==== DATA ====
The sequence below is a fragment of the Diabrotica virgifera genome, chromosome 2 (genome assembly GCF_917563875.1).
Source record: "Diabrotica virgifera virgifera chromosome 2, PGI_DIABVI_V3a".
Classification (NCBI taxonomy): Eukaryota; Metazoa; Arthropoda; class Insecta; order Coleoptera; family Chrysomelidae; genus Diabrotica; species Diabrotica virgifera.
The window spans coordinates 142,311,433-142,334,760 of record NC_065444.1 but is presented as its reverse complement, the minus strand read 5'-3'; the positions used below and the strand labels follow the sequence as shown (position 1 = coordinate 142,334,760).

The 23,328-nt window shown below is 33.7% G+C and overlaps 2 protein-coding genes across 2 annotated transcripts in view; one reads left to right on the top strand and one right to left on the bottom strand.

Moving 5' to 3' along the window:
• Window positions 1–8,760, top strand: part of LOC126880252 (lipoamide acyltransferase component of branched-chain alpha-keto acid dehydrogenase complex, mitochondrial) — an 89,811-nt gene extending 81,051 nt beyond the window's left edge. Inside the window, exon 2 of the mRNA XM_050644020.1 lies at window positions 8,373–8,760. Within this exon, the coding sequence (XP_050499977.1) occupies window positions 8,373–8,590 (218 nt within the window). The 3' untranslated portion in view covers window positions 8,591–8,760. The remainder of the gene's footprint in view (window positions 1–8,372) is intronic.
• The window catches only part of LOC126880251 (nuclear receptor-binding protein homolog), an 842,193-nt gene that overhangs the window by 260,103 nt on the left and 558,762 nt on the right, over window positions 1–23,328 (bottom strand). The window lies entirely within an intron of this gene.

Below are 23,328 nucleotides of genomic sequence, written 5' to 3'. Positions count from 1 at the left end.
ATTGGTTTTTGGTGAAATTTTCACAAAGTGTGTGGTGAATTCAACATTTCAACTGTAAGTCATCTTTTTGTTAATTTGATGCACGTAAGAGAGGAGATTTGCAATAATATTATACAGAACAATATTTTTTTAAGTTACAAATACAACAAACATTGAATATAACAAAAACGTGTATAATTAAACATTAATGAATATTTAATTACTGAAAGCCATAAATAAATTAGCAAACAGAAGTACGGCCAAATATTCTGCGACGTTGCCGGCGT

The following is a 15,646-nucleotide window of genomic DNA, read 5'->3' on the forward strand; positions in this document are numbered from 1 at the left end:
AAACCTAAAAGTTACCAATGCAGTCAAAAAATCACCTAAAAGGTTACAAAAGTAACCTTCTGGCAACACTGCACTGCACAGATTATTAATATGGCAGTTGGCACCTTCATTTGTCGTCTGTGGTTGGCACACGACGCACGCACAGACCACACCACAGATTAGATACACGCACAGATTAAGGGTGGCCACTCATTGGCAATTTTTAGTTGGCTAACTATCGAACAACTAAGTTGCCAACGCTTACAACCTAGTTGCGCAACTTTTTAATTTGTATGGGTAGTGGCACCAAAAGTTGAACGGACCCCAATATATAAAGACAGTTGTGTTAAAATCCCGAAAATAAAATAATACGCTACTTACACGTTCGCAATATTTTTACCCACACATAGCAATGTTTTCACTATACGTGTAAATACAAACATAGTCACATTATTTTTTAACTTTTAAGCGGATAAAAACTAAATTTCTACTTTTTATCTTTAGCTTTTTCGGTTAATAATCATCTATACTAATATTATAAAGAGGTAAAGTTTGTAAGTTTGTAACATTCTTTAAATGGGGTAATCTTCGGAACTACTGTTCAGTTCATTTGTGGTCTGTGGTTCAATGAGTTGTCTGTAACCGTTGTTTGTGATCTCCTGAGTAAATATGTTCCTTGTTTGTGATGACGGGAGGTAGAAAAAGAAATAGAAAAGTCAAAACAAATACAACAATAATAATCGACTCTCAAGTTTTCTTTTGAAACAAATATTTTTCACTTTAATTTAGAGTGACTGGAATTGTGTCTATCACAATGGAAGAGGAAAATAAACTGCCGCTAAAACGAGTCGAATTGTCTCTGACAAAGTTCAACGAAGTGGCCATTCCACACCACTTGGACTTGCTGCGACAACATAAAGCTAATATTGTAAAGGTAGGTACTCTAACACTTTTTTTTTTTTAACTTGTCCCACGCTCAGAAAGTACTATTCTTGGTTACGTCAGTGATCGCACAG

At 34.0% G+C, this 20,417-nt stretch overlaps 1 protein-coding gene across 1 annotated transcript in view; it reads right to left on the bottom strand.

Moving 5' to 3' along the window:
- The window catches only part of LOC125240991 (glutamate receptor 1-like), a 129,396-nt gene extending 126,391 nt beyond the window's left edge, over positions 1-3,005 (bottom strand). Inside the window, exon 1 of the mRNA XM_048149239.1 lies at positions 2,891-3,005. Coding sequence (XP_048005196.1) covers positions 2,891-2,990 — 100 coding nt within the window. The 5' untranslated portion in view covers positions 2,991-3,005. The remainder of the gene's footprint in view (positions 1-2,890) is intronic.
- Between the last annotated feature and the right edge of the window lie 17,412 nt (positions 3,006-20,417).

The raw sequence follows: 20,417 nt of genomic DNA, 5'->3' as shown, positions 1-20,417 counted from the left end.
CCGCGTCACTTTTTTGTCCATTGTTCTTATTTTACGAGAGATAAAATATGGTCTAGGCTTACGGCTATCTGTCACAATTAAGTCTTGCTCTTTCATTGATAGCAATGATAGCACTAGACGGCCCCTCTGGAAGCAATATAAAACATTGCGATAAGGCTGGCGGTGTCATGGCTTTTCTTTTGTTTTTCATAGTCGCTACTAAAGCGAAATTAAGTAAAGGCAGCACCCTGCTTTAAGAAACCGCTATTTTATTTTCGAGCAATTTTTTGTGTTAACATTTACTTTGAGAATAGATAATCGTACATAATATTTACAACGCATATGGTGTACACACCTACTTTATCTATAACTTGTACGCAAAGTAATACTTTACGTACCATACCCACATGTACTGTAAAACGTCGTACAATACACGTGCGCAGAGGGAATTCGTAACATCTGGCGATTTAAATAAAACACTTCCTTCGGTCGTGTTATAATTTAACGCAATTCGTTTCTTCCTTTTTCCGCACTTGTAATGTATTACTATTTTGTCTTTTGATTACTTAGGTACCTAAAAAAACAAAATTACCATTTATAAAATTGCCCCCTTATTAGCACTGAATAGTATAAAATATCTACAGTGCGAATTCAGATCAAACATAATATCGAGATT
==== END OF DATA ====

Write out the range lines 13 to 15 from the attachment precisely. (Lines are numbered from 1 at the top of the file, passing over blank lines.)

At 34.0% G+C, this 20,417-nt stretch overlaps 1 protein-coding gene across 1 annotated transcript in view; it reads right to left on the bottom strand.

Moving 5' to 3' along the window:
- The window catches only part of LOC125240991 (glutamate receptor 1-like), a 129,396-nt gene extending 126,391 nt beyond the window's left edge, over positions 1-3,005 (bottom strand). Inside the window, exon 1 of the mRNA XM_048149239.1 lies at positions 2,891-3,005. Coding sequence (XP_048005196.1) covers positions 2,891-2,990 — 100 coding nt within the window. The 5' untranslated portion in view covers positions 2,991-3,005. The remainder of the gene's footprint in view (positions 1-2,890) is intronic.